Greek Cypriot press and Anastasiades

Greek Cypriot press and Anastasiades

France played a significant role in the Western aspirations and development of the Turkish reform movement for almost two centuries up until its influence was replaced with an Anglo-American one, as Turkey joined the North Atlantic Treaty Organization (NATO) in 1952. Thus, the influence of France in the shaping of media in Turkey was immense.

Contrary to the Anglo-Saxon concept of journalism that builds a wall between news and commentary, analysis or evaluation, in the French perception news and analysis as well as personal evaluations, commentary intertwined in French journalism. While I might define it as “news contaminated with individual obsessions and perceptions,” many people might consider Anglo-Saxon journalism as “boring, dry and confusing.”

During the last more than two centuries of the Ottoman Empire, Paris was one of the most loved destinations for “self-exiled” Turkish intellectuals. Thus, it was normal, that very much like the late Ottoman literature, media started and prospered under strong French influence. The intertwined presence of commentary and news in news stories, particularly in headlines in the Turkish press, is perhaps the result of the French tradition of presenting developments to the reader in perspective with highly respected in-depth analyses.

Cyprus is no different from this situation. Like the Greek press, the Greek Cypriot press is very much in line with the French model, yet reflecting the notion of democratic perception -- not only the media has been trying to avoid an impression of being “master’s voice,” it is wanted to conform with the democratic task of “informing the public.” In the Turkish Cypriot press, there were serious “party journalism” situations, which were widely seen in the Turkish media up until the 1960s and then for a period during the Motherland Party era with the Petek newspaper experience in the 1980s. Of course, journalists who are committed to news and journalism continue their professions with an “outlier” but “respectable” status, as they have always done in every period.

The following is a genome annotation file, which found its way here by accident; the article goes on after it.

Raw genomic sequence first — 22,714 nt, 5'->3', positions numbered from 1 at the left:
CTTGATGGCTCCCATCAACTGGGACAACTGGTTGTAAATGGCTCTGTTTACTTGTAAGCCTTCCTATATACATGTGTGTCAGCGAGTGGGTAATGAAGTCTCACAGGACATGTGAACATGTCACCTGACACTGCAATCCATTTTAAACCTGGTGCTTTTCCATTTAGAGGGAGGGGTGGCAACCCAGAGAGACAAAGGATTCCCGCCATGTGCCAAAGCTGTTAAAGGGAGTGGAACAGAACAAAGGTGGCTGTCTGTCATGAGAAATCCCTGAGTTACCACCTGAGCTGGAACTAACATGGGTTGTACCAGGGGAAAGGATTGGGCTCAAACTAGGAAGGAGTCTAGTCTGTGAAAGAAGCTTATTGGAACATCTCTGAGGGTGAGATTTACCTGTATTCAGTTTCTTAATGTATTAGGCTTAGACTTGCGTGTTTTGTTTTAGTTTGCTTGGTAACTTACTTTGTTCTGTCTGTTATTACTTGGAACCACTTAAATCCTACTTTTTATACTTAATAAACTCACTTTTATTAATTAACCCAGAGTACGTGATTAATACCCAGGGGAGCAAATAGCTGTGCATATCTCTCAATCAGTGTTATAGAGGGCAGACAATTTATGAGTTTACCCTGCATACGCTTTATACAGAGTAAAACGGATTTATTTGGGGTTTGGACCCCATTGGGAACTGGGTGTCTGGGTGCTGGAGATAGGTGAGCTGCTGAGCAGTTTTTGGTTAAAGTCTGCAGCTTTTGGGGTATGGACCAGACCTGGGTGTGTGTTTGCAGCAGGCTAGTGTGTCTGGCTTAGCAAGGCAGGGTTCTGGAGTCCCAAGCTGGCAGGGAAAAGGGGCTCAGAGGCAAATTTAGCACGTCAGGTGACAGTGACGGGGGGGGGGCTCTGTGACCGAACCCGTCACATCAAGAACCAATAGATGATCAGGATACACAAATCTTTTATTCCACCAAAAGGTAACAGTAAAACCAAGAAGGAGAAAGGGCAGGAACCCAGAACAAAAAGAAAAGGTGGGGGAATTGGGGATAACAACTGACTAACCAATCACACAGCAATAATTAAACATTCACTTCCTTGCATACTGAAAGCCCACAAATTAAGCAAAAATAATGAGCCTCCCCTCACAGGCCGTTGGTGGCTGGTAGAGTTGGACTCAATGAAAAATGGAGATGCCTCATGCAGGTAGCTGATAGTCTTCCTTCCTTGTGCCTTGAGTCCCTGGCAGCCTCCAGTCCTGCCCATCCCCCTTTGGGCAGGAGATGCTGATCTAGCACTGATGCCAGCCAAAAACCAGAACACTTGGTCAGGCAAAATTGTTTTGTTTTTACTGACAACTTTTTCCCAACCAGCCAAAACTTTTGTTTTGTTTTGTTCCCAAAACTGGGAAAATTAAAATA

Nevertheless, when the Greek Cypriot press is carefully evaluated, we often see that both the state and the power groups have been very successful in conveying their plans and strategies to the reader, often openly and secretly in between the lines on sensitive issues. The 75-year-old Cyprus Mail, for example, is the oldest and most conservative-nationalist newspaper in the Greek Cypriot media, but in its critical and personal opinion reports, it relentlessly criticizes the actions of Nicos Anastasiades and his government while at the same time offering the right strategy openings in its own way. It can also represent the center or far-right political formations consisting of two large conservatives and many smaller parties and groups.

In an editorial this weekend titled “Our View: Anastasiades has plunged the Cyprus issue into a dead end,” Cyprus Mail accused the Greek Cypriot leader of ruthlessness, incompetence, shallowness and real responsibility for getting the Cyprus issue to the stage where a two-state solution could be proposed by the Turkish side through his running away from the table in Crans-Montana in 2017. The paper said though across him was sitting a Turkish Cypriot leader with a federation perspective, Anastasiades just withdrew from talks and made the Crans-Montana process collapse. Of course, not only did Cyprus Mail place the burden of the collapse of Crans-Montana talks on Anastasiades but presented a lengthy summary of how he killed that process. Of course, while the Greek Cypriot leader complained of putting Turkey and the Turkish Cypriot leader in a dead-end with the proposal for a two-state solution, it said, “Why did you avoid federation talks in 2017 when all your demands were almost met?”

It continued: “In Geneva, [Turkish Foreign Minister Mevlüt] Çavuşoğlu reminded Anastasiades of the conversation they had in Crans-Montana in which he allegedly said the Greek Cypriots would never agree to share power with the Turkish Cypriots. Çavuşoğlu even produced a document, circulated in Crans-Montana by Anastasiades, rejecting the rotating presidency, and therefore, political equality. We can blame Turkey’s unwavering position on sovereign equality and a two-state solution for the current deadlock but a leader who allowed this development to happen, by spurning the opportunity for a federal settlement when it was on offer, must take responsibility. …Anastasiades has led us to this dead end, but he will carry on playing the blame game and conducting international campaigns to report Turkey’s intransigence, because our leaders never take any responsibility for their actions, especially on the Cyprus problem.”

Cyprus Mail has been a conservative-nationalist newspaper as Anastasiades has been a conservative politician. That did not prevent the paper from trying to fulfill its fundamental task of informing the public correctly.

Greece, Europe, Yusuf Kanlı,